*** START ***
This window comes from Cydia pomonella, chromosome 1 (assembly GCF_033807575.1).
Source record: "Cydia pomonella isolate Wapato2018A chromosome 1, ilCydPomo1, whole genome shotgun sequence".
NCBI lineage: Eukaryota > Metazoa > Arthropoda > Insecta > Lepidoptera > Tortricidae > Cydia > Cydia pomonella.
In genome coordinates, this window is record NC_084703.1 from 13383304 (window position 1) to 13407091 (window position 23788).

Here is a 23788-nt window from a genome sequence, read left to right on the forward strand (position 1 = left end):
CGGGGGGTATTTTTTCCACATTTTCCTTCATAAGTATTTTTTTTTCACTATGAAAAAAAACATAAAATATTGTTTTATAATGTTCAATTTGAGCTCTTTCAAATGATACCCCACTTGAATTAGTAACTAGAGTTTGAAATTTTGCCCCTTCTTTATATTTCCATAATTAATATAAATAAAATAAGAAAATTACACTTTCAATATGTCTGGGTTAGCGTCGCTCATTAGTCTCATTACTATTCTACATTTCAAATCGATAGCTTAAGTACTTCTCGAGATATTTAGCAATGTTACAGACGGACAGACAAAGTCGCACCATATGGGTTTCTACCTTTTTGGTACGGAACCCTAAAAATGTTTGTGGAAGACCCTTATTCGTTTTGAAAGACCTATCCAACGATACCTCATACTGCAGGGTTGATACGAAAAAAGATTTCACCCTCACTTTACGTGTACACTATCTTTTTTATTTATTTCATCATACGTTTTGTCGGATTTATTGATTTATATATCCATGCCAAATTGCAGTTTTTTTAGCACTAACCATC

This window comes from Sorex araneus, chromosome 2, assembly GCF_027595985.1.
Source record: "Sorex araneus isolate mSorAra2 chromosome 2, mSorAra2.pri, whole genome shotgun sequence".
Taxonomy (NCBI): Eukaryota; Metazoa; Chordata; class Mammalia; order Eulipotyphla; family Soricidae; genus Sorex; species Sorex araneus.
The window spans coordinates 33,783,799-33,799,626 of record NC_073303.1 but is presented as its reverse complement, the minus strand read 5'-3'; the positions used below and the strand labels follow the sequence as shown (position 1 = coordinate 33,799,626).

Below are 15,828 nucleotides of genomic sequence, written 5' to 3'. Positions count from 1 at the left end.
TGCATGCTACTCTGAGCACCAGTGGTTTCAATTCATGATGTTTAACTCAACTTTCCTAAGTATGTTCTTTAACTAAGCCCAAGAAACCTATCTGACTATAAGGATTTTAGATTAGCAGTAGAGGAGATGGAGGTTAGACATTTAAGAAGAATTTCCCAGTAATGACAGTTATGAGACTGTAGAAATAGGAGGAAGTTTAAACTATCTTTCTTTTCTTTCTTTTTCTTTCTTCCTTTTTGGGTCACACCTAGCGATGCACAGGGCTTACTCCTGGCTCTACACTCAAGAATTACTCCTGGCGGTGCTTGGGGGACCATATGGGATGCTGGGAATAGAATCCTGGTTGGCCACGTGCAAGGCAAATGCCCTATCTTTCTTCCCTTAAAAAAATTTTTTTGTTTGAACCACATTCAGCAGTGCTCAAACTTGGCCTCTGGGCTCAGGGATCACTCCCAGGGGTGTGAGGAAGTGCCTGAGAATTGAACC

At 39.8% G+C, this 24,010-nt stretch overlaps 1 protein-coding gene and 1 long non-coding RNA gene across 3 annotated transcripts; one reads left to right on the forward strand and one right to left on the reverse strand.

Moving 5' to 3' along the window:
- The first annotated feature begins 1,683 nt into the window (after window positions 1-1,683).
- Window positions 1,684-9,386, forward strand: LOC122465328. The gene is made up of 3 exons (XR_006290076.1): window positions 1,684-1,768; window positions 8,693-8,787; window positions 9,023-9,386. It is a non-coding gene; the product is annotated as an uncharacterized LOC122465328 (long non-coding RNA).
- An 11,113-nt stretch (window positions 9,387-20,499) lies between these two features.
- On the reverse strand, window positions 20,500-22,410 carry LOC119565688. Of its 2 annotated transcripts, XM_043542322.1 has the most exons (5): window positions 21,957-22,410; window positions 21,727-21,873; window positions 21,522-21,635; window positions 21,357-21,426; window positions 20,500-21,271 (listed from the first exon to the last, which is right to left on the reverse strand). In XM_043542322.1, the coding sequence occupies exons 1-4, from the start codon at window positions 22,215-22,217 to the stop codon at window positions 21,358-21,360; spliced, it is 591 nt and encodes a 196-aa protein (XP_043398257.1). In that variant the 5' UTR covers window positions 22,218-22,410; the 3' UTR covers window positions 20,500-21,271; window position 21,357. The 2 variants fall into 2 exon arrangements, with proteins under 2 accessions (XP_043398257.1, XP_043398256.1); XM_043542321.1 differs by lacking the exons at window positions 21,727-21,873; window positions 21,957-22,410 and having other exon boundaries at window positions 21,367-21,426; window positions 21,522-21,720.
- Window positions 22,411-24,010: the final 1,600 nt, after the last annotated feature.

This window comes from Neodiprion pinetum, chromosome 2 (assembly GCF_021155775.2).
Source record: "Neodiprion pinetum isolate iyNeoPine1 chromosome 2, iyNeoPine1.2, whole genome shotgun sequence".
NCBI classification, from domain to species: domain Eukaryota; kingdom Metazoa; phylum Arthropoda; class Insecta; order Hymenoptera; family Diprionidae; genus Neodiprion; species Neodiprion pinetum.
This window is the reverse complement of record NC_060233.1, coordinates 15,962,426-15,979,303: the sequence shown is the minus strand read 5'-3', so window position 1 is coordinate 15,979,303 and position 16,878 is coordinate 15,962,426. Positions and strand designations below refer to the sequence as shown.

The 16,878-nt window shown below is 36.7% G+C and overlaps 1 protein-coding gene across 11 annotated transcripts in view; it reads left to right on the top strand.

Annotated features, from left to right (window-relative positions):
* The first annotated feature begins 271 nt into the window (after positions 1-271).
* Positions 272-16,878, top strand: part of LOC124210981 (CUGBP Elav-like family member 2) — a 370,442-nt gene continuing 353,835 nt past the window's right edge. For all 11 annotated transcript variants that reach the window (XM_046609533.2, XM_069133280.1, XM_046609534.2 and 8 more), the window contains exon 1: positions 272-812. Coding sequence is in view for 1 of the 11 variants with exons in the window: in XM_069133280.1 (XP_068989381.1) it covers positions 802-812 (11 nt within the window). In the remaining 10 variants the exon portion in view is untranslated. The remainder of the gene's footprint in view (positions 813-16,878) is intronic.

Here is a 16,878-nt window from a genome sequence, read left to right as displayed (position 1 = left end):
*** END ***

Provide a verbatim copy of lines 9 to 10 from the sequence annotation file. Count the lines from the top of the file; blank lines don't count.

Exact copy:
Taxonomy (NCBI): Eukaryota; Metazoa; Chordata; class Mammalia; order Eulipotyphla; family Soricidae; genus Sorex; species Sorex araneus.
The window spans coordinates 33,783,799-33,799,626 of record NC_073303.1 but is presented as its reverse complement, the minus strand read 5'-3'; the positions used below and the strand labels follow the sequence as shown (position 1 = coordinate 33,799,626).